For example, asexual people will not experience sexual attraction, but they might experience romantic attraction and romantic desire. Even if in a romantic relationship, they might engage in sexual acts despite a lack of sexual attraction simply because they enjoy the other person's company and want to make them happy or to experience the closeness that sex can bring.
Romantic desire likely has nothing to do with sex and sexuality. Although it is part of the sexual orientation of an individual, it refers more to what an individual finds romantically attractive in another person. It is often a little bit more abstract than sexual attraction but is no less critical.
It is evident that sexual orientation and gender identity are complex concepts and cannot be simply quantified.
Some people will go on to separate romantic attraction from emotional attraction as well. Regardless though, it is crystal clear that sexual orientation and gender identity are both rich and diverse.
Overview of the History of Gender Orientation
Gender Identity Disorder
The diagnosis of Gender Identity Disorder speaks of the history of gender identity that is rooted in the sphere of mental illness. Not that long ago, in the Diagnostic and Statistical Manual (DSM) IV, gender identity incongruence was classified as a mental disorder. However, with the introduction of the Diagnostic and Statistical Manual (DSM) 5, Gender Identity Disorder no longer exists as one's gender identity cannot be viewed as a mental illness.
Although cases like this (the misclassification of one's gender identity perception as a mental disorder) cause significant problems for transgender people, it can be noted that two good things tend to come of such blunders. Firstly, backlash from the community spreads awareness. The appropriate response at correction by the medical and psychiatric communities lends power to the LGBTQ community and cement that their insight is valuable and should be respected accordingly.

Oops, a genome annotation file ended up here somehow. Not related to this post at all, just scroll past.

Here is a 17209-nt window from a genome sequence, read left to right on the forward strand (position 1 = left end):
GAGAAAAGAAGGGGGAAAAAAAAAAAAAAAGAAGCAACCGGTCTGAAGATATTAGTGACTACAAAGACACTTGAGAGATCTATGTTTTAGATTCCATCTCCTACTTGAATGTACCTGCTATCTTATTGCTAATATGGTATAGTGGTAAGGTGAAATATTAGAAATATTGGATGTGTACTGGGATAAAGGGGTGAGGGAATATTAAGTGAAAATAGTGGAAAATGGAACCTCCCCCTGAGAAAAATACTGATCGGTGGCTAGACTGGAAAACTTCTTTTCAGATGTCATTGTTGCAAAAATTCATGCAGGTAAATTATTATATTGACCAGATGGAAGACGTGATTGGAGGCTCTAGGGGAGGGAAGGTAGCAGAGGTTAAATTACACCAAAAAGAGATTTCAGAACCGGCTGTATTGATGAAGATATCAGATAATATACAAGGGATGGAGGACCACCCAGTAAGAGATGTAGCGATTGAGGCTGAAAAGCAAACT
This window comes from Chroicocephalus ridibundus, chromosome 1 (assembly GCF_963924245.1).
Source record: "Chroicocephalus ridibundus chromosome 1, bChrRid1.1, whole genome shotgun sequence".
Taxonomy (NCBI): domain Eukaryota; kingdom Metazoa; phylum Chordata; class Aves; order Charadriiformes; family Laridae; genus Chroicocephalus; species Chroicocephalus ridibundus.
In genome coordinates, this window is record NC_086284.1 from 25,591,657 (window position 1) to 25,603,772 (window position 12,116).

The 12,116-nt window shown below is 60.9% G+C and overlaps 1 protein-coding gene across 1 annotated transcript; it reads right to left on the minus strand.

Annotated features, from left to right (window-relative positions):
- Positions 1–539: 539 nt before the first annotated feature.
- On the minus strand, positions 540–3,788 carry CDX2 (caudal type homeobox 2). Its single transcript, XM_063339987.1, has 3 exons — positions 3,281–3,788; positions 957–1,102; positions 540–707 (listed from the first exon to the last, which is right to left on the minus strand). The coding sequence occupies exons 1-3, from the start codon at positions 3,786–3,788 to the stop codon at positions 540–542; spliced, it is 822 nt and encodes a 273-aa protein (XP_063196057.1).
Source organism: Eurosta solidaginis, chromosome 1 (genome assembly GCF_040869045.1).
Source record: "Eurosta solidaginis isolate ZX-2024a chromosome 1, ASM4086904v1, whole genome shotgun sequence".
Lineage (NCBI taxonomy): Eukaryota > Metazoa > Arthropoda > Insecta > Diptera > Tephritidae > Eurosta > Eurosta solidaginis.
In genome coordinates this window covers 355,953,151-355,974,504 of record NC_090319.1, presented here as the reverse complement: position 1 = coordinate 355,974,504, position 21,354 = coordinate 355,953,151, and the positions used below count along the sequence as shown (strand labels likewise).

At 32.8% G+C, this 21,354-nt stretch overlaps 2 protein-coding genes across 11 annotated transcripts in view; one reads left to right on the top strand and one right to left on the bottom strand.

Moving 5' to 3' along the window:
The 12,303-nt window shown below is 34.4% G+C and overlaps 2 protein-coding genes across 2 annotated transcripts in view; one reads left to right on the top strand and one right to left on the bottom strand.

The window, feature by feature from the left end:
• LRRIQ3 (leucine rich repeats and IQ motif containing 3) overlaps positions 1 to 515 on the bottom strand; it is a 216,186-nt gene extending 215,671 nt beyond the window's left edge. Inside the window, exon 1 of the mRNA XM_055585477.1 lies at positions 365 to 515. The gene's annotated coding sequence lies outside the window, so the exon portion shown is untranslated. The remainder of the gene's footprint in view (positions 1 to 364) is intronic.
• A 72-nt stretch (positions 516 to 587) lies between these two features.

Any further alliances formed between sexual minorities and mental health professionals are extremely valuable and create solid foundations for building better mental health care that caters to diversity. For example, suppose mental health professionals can better understand the depth and reach of gender identity. In that case, they are better equipped to help people with gender dysphoria to self-actualize and become the best possible versions of themselves.
The way that gender dysphoria is classified today indicates that the only treatment is gender transition, and treatments no longer aim at changing a person's mind to match their physical sex.
Although gender dysphoria is still in the DSM and is still diagnosable, we need to understand one crucial difference. It is not classified under mental disorders. It is more akin to a state of distress that can be treated with gender expression measures or gender transition, such as social changes or gender affirmation treatments. The goal is no longer to 'cure' gender identity issues by getting individuals to conform to socially defined behaviors, as was the case in the past. Instead, the focus is on harmonizing the body with how the individuals perceive their gender identity within themselves. It is a practice that now celebrates human diversity and human sexuality and no longer requires adherence to socially defined behaviors.
Gender dysphoria is often connected to the appearance and social connotation of the external genitalia and what is associated with biological sex, including primary and secondary sex characteristics.
Gender identity refers to how an individual identifies with their own gender. This can be anywhere on the spectrum between cisgender males and cisgender females.
A person's sexual identity or gender identity does not need to have anything to do with the sex assigned at birth. In fact, many people do not feel well-aligned with their sex assigned at birth at all, and some go on to undergo physical transitions to address this dysphoria with their sex assigned at birth.
An umbrella term that is used to describe many gender identity-related issues is 'transgender'. This refers to any situation where one's gender identity differs from social and cultural expectations based on biological sex.